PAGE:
No matter which political party is ruling city hall, they all end up doing the one thing that hits taxpayers in their wallets: raise property taxes.
And, as a City of Vancouver staff report pointed out this week, taxpayers can expect “a moderate” tax hike in 2014 once city council approves the operating and capital budgets in December.
“I’m not going to give you a number because we’re trying to make it as low as possible,” said Coun. Geoff Meggs of the ruling Vision Vancouver party when asked how much more taxpayers can expect to pay.
But, Meggs said, the increase will not be more than the rate of inflation. Statistics Canada reported the country’s rate of inflation at 1.1 per cent in August. The city’s finance department tends to average the inflation rate over the year, bringing it closer to two per cent.
Last year, council approved a two per cent tax hike.
This year, council is facing up to $43 million in “expense pressures,” including $12 million in increased wage and benefit costs to city employees. That calculation, however, doesn’t include an unknown increase for police officers and firefighters, whose collective agreements haven’t been ratified.
Another big cost will be an $11 million increase in utility costs, which the staff report said will equate to a 4.5 per cent hike for taxpayers. Capital program costs such as fuel and leases amount to $9 million, the first year of an anticipated public bike share program will cost $2 million and $3 million will go toward the November 2014 civic election.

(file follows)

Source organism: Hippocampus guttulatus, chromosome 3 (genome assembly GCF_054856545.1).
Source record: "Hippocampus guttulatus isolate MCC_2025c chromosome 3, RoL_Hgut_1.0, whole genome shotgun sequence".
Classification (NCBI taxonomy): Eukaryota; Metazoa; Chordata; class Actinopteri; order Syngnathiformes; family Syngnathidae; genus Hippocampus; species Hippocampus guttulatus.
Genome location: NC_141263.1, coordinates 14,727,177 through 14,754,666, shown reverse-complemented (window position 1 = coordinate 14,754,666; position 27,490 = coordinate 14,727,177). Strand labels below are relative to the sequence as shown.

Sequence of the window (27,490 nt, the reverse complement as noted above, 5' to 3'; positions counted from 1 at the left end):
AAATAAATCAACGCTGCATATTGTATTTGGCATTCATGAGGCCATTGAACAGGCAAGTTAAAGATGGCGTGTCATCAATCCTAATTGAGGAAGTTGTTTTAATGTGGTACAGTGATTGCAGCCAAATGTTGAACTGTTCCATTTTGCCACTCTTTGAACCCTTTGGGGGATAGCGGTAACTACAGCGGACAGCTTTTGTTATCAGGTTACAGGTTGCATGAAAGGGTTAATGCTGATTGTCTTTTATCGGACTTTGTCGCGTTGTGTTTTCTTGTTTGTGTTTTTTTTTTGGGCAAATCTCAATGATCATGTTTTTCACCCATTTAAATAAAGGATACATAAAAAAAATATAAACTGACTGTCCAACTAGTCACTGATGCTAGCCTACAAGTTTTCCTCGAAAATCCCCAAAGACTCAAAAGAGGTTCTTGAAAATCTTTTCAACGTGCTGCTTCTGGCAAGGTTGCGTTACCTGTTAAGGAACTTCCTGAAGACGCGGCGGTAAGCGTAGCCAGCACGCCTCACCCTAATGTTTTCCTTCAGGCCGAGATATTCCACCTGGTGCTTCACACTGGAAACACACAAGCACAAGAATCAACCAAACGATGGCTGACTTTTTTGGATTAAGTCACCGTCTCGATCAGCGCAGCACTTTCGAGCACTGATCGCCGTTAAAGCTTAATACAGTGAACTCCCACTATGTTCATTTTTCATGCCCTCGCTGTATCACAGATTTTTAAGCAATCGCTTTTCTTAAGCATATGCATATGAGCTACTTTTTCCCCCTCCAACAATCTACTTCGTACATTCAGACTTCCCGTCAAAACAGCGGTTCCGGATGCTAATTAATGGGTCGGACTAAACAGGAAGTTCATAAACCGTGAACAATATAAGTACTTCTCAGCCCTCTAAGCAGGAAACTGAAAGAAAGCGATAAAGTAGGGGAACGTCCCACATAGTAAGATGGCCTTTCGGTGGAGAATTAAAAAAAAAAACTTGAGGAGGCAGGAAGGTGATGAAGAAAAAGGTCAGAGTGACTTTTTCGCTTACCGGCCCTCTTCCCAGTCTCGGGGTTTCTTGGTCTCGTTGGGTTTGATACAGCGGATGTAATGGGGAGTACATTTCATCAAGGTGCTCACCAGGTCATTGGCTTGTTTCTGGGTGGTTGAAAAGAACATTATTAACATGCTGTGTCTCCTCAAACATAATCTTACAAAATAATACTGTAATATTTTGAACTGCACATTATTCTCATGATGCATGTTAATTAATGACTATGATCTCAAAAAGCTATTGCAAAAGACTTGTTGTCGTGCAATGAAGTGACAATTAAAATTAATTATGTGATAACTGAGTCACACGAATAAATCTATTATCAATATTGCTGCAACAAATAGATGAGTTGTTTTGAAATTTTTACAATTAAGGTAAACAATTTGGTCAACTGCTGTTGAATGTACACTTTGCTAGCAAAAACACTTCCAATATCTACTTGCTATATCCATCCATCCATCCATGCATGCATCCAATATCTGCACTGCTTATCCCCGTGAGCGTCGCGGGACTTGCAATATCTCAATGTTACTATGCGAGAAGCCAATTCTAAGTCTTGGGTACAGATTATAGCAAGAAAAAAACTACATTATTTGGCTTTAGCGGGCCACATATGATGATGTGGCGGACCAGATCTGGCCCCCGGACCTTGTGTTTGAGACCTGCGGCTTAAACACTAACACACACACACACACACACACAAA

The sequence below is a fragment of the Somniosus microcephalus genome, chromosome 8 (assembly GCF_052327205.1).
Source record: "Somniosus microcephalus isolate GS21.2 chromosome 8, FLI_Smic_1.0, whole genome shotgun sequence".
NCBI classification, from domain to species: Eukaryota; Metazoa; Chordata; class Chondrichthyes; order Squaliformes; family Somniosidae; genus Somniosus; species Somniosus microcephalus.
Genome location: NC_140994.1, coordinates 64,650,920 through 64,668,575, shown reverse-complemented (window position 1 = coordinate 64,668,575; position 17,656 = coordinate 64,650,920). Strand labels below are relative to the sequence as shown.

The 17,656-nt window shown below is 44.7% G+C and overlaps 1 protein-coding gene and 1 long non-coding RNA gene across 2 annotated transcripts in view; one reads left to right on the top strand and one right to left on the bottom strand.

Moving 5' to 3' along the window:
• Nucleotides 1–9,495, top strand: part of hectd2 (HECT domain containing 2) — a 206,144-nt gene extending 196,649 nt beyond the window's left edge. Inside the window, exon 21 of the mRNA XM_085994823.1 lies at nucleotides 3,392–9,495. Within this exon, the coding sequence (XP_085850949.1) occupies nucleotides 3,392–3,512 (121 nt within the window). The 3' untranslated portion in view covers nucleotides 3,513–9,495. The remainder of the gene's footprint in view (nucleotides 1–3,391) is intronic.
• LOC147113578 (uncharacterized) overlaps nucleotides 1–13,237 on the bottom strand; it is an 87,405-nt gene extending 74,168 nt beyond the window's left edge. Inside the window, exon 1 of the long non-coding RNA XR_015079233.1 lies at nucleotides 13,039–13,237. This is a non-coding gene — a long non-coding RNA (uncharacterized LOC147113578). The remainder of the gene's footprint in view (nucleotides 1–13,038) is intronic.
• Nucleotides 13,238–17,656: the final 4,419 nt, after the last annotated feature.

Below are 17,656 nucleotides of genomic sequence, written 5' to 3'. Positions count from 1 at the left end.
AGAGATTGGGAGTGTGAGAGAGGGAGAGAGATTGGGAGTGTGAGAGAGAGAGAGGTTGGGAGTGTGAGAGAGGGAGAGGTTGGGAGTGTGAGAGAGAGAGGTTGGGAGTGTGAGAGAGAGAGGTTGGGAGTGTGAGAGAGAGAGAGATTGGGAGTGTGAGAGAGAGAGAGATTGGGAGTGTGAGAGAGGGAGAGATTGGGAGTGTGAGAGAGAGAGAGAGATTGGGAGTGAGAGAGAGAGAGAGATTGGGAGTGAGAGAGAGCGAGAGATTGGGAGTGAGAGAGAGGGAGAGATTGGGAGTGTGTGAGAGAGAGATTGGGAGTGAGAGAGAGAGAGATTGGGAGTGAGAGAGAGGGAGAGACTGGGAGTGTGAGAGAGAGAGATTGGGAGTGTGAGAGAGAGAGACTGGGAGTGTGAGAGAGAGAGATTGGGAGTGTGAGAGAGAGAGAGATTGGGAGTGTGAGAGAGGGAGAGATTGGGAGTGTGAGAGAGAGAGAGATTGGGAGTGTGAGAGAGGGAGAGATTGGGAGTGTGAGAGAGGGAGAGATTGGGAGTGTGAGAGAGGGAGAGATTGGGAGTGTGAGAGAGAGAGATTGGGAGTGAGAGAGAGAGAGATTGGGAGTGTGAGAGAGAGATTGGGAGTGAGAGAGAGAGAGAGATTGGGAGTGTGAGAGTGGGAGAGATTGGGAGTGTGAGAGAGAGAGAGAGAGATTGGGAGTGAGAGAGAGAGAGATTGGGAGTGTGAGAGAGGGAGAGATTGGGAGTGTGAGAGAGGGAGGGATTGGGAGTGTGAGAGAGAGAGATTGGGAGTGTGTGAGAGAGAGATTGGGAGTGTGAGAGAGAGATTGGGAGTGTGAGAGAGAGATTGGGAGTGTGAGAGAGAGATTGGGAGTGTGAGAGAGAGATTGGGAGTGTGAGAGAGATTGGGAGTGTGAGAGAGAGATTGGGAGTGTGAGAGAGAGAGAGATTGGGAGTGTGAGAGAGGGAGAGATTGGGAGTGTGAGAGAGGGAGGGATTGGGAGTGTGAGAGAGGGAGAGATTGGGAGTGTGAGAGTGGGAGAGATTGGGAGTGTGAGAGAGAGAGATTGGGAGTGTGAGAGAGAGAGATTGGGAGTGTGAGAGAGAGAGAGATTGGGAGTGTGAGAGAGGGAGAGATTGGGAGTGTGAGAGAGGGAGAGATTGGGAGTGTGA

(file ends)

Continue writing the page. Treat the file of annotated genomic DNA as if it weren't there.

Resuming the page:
Though $43 million seems like a lot of money to cut, that amount will be offset by $28 million in projected revenue collected in 2014. So the real exercise for council will be to sort out how to pay for $15 million in increased costs.
Whatever the hike is, Meggs pointed out taxes have decreased under Vision Vancouver when compared to the previous NPA administration. Vision has ruled city hall since late 2008.
Figures supplied to the Courier from the city’s communications department showed taxes increased 17.76 per cent from 2006 to 2008 for residents. That’s when the NPA was in power.
When Vision won its first majority in November 2008, taxes increased 15.79 per cent from 2009 to 2011. The Vision council has argued, however, the 15.79 per cent number would have been closer to 13 per cent, had a city strike not occurred in 2007 and saved the city money in wages and benefits.
“Services are delivered by people and those have to be funded,” Meggs said. “Other services are paid for by users and those are covered by user fees. Year after year, the satisfaction with the quality of services is very high. We’ve got to maintain that and there’s a price to pay for that. It’s just the way it is.”
NPA Coun. George Affleck said Vision politicians continue to boast about efficiencies found in city services and keeping taxes to the rate of inflation. But, Affleck said, if savings are being made, then why do property taxes continue to increase while the city is again hiking utility fees, this year by 4.5 per cent.
“Shouldn’t property taxes, in fact, be going down?” he said. “These are the questions I ask every year and I, of course, don’t get any answers.”
Affleck said his latest reading of the inflation rate is 0.3 per cent. So to approve a tax increase of anything more than that percentage would not reflect Vision Vancouver Mayor Gregor Robertson’s campaign promise to keep taxes at or below the rate of inflation, he said.
“Basically, the rate of inflation is zero right now,” said Affleck, who was not a member of the NPA government when it raised taxes by 17.76 per cent from 2006 to 2008.
Council is expected to vote on the budget Dec. 17.
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